I have recently rebuilt a battery back-up system for my home station. I figured
I would describe the system in case anyone is thinking about doing something similar. First a couple of disclaimers:
1. I am aware that it is best practice not to store the lead-acid battery inside. However, in
my case there is no easy way to accomplish outside storage without wiring runs that are far too long. I do not have a garage,
just a carport and it is at the opposite end of the house from the radio room. I have had a battery back-up under my desk
for about 10 years without any problems, so I will continue to do it this way. If you have a convenient place like a garage
or a shed that is close to your operating position, then I woul;d certainly recommend placing the battery (or batteries) there.
2. My system uses manual control of the switch-over from line power to battery power. If you
wish to make that operation automatic, there are plenty of devices available to do that.
My system is built into a home-made enclosure built of ABS plastic panels held together with
wood corner braces. The panels are secured to wooden blocks in the four corners with deck screws and finish washers. If you
have, or can obtain a suitable commercially available enclosure, by all means go for it. I needed a relatively low, wide and
deep enclosure because two of my radios and their associated mic selectors sit on top of the power distribution module.
The wiring schematic is relatively simple. There are power-pole connectors on the back of the
enclosure for three feeds. One is the feed from the Astron power supply, another is the feed from the deep-cycle battery under
the desk. The third is the feed from the module to the power busses that feed the radios and other 12 volt (nominal) accessories
aroud the operating position.
The feed from the line power supply is fed through a 30 amp circuit breaker to one side of a
DPDT(Center OFF) switch that is also rated at 30 amps. The positive leg goes to one pole on one side of the switch, the negative
leg goes to the other pole on the same side of the switch. Because I wanted to keep the fusing on the battery very close to
the battery, I used two 30 amp automotive blade fuses (in holders) right at the battery itself and did not use a circuit breaker
in the module. Again the positive leg from the battery goes to one pole on the other side of the switch and the negative leg
goes to the other pole on the same side of the switch. The feed to the power busses is then fed from the center poles of the
switch with the positive and negative legs matching the inputs from the battery and the power supply. This is the basic system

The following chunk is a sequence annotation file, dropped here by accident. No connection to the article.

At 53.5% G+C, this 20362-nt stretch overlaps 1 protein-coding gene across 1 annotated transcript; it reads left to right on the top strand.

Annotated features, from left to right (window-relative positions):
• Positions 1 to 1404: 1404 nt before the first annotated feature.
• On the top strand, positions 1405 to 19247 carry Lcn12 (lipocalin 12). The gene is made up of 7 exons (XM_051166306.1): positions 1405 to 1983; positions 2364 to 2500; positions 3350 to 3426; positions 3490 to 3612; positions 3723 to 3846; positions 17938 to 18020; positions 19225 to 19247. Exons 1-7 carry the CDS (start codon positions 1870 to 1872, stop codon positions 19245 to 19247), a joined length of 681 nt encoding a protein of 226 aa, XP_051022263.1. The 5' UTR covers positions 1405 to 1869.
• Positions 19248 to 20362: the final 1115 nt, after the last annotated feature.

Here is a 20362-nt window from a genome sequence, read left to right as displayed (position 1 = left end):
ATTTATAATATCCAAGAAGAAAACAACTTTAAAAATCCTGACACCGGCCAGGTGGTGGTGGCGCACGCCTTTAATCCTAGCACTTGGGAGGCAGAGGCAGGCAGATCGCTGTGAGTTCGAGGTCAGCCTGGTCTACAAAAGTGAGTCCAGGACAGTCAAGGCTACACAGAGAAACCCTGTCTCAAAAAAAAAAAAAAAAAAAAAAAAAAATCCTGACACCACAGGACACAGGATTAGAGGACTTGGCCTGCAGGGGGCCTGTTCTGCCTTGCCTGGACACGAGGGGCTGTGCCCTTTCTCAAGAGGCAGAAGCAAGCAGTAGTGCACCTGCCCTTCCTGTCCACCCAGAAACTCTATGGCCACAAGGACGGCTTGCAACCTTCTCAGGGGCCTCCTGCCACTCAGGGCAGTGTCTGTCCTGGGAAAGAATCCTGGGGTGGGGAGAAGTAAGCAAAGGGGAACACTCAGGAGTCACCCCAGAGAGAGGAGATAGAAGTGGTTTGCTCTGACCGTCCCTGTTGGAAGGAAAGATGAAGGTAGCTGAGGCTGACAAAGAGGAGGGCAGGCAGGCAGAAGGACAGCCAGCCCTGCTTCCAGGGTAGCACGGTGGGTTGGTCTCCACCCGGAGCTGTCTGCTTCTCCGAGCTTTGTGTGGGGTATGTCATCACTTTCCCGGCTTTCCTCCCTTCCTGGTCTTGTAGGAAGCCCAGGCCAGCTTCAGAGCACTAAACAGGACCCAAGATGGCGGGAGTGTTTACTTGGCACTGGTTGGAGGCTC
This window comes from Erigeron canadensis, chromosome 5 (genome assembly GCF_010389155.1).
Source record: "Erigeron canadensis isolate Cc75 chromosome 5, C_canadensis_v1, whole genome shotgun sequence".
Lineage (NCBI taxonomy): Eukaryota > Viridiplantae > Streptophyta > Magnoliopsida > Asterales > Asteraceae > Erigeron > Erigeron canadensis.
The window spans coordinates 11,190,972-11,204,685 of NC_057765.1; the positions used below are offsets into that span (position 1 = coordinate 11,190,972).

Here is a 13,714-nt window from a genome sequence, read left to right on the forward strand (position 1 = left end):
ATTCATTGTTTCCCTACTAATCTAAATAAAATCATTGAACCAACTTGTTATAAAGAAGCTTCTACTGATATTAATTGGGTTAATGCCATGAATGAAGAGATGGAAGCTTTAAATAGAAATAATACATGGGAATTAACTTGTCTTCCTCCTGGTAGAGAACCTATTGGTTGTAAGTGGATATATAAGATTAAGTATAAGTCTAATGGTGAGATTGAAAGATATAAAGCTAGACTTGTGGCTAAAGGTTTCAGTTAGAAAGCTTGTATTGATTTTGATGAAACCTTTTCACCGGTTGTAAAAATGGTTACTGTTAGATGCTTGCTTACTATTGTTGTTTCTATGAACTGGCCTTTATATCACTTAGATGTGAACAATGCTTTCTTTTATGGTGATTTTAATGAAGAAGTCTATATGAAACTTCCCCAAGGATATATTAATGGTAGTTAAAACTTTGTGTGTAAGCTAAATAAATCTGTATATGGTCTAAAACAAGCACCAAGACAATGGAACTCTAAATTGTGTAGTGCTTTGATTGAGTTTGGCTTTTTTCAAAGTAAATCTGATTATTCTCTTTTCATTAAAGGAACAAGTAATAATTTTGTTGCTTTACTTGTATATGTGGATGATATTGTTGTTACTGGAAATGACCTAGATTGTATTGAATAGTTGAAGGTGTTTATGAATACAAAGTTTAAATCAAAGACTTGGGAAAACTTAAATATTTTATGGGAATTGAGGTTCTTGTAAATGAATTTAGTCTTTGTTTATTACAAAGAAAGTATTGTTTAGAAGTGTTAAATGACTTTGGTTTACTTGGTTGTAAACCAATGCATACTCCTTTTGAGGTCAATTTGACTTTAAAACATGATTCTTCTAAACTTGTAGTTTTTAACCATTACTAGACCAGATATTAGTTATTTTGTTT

and can be used in that form. However, I wanted to have a little more information than that.
Into the feed from the switch to the power busses I inserted a shunt to drive an ammeter readout.
I also wired a voltmeter across the positive and negative legs so that no matter which source is feeding the radios, I know
how many amps are being used and what the voltage is. The meters and shunt were purchased from a reliable on-line retailer
of such devices and have worked perfectly from day one. They are nice big 2.5" wide meters clearly marked as Amps and Volts.
The ammeter has a range up to 30 amps and the voltmeter range is 15 volts. Both are ideal for this use.
In addition to the toggle switch in the center of the front panel between the two meters, there
are the two circuit breakers mounted on either side of the toggle switch. I placed all of the controls, breakers, and readouts
on the front of the enclosure since there is obviously no way to read or use them at the back. THe back side has the three
power-pole connectors ganged together in a single block and secured to the back wall of the enclosure.
Next, because I operate frequently at night, I wanted the meters to be illuminated. I could
have used LEDs for this purpose, but I chose to use grain of wheat bulbs simply because I had them on hand. The two bulbs
were wired in parallel and fed from the feed to the power busses so that they light up whether on line power or the battery.
The current draw of the two bulbs is negligible for my purposes.
After all else was built, tested, and operational, I created small labels for each of the circuit
breakers and the switch out of cardstock printed on my PC and attached them to the front panel with double sided adhesive
Apart from it's primary function the power module also elevates the radios and their associated
mic selectors about 3 and 1/2 inches above the surface of the desk. This makes the mic selectors easier to operate and places
the radios closer to eye level.
This addition once again brings the station into full operational status with regard to emergency
communications. I figure that with the current battery, I have about 24-36 hours of operation available provided I keep my
transmissions short and only have one radio on at a time. I am planning to add solar panels in the future which will extend
the opeational time further.